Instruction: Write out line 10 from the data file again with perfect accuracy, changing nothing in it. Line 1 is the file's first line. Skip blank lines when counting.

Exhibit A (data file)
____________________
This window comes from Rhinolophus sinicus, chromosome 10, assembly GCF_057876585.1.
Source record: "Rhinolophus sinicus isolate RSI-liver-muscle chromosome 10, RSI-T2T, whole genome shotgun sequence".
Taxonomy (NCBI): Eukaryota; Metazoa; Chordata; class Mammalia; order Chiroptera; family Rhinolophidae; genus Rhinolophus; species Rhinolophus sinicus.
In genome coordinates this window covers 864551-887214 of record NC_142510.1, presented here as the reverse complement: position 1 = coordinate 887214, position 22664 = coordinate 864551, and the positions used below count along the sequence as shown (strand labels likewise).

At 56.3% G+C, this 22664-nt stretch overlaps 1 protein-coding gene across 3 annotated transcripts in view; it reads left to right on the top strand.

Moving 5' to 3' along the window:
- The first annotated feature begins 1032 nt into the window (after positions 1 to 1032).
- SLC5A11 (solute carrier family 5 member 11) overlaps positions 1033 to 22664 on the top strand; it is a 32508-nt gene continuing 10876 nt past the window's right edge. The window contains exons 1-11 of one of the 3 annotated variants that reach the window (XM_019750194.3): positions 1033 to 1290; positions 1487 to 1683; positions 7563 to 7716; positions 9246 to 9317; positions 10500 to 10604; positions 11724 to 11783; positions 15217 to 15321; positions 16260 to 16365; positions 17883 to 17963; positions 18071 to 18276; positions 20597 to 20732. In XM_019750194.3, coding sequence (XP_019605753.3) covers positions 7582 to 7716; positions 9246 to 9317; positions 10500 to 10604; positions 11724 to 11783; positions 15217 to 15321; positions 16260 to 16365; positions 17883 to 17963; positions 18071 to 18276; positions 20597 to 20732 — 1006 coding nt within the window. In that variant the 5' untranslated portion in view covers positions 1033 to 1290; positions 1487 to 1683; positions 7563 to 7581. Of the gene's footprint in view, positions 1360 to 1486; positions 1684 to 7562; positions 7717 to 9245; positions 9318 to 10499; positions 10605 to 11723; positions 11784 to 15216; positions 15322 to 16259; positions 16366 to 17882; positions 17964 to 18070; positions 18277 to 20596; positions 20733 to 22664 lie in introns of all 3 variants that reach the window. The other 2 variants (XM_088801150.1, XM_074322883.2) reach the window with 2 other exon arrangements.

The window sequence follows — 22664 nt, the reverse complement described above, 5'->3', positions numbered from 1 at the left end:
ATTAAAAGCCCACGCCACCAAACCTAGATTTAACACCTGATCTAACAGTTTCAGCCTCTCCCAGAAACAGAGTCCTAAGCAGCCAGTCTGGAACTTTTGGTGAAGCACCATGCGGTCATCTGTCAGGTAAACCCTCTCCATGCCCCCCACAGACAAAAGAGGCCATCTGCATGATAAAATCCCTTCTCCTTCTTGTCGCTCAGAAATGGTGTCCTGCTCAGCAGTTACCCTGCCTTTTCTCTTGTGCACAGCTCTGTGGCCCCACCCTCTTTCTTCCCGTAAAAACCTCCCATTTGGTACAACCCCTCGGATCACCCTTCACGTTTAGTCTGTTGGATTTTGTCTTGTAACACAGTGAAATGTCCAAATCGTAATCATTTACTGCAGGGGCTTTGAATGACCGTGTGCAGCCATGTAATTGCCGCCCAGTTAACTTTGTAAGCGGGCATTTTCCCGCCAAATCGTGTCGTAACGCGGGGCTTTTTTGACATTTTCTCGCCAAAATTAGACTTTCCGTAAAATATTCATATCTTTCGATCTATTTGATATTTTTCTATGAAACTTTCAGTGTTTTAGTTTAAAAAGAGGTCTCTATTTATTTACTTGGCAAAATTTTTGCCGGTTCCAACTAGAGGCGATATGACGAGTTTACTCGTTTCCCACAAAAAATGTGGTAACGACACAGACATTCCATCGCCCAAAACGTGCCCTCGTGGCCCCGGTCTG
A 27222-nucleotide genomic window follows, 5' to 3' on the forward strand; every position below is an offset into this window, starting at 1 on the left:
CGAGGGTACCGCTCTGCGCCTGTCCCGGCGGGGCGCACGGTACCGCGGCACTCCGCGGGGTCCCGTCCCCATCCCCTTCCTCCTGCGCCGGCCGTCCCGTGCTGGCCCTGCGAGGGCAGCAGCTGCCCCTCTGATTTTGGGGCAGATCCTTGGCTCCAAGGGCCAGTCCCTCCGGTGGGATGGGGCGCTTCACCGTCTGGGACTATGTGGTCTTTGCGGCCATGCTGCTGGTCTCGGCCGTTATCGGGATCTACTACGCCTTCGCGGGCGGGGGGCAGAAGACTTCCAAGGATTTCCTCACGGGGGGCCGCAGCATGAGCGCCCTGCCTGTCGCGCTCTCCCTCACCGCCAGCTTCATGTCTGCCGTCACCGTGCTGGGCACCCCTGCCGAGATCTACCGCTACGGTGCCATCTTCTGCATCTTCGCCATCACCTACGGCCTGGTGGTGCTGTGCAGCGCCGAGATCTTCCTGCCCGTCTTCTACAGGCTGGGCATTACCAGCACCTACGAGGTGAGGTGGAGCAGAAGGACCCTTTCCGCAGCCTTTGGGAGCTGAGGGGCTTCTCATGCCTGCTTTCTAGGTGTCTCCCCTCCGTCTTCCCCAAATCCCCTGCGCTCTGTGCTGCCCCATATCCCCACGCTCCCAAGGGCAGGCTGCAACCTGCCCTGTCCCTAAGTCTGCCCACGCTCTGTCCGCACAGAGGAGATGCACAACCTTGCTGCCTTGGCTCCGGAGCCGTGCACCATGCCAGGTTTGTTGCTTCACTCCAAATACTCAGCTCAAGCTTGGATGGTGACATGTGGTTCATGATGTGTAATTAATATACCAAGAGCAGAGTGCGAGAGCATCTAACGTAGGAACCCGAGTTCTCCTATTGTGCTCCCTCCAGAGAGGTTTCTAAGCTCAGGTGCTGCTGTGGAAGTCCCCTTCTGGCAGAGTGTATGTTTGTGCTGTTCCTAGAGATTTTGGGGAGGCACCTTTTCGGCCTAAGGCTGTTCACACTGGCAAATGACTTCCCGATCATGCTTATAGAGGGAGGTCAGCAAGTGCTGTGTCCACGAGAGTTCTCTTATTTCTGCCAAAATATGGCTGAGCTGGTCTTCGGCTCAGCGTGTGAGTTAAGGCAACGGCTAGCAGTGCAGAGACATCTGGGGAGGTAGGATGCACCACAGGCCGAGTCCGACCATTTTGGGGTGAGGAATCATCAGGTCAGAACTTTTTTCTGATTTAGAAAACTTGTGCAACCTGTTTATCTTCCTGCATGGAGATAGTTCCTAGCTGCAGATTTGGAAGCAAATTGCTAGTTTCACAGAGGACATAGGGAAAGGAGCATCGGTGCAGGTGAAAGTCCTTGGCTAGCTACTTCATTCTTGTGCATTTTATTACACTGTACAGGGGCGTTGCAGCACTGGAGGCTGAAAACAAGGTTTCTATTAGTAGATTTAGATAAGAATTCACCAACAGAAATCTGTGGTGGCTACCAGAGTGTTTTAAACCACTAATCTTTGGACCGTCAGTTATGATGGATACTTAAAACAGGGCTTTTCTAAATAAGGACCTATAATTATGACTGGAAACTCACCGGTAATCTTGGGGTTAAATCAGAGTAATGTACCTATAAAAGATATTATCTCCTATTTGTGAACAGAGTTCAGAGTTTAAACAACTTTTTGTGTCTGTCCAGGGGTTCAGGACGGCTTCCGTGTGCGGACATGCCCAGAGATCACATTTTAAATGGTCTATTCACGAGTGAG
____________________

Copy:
ATTAAAAGCCCACGCCACCAAACCTAGATTTAACACCTGATCTAACAGTTTCAGCCTCTCCCAGAAACAGAGTCCTAAGCAGCCAGTCTGGAACTTTTGGTGAAGCACCATGCGGTCATCTGTCAGGTAAACCCTCTCCATGCCCCCCACAGACAAAAGAGGCCATCTGCATGATAAAATCCCTTCTCCTTCTTGTCGCTCAGAAATGGTGTCCTGCTCAGCAGTTACCCTGCCTTTTCTCTTGTGCACAGCTCTGTGGCCCCACCCTCTTTCTTCCCGTAAAAACCTCCCATTTGGTACAACCCCTCGGATCACCCTTCACGTTTAGTCTGTTGGATTTTGTCTTGTAACACAGTGAAATGTCCAAATCGTAATCATTTACTGCAGGGGCTTTGAATGACCGTGTGCAGCCATGTAATTGCCGCCCAGTTAACTTTGTAAGCGGGCATTTTCCCGCCAAATCGTGTCGTAACGCGGGGCTTTTTTGACATTTTCTCGCCAAAATTAGACTTTCCGTAAAATATTCATATCTTTCGATCTATTTGATATTTTTCTATGAAACTTTCAGTGTTTTAGTTTAAAAAGAGGTCTCTATTTATTTACTTGGCAAAATTTTTGCCGGTTCCAACTAGAGGCGATATGACGAGTTTACTCGTTTCCCACAAAAAATGTGGTAACGACACAGACATTCCATCGCCCAAAACGTGCCCTCGTGGCCCCGGTCTG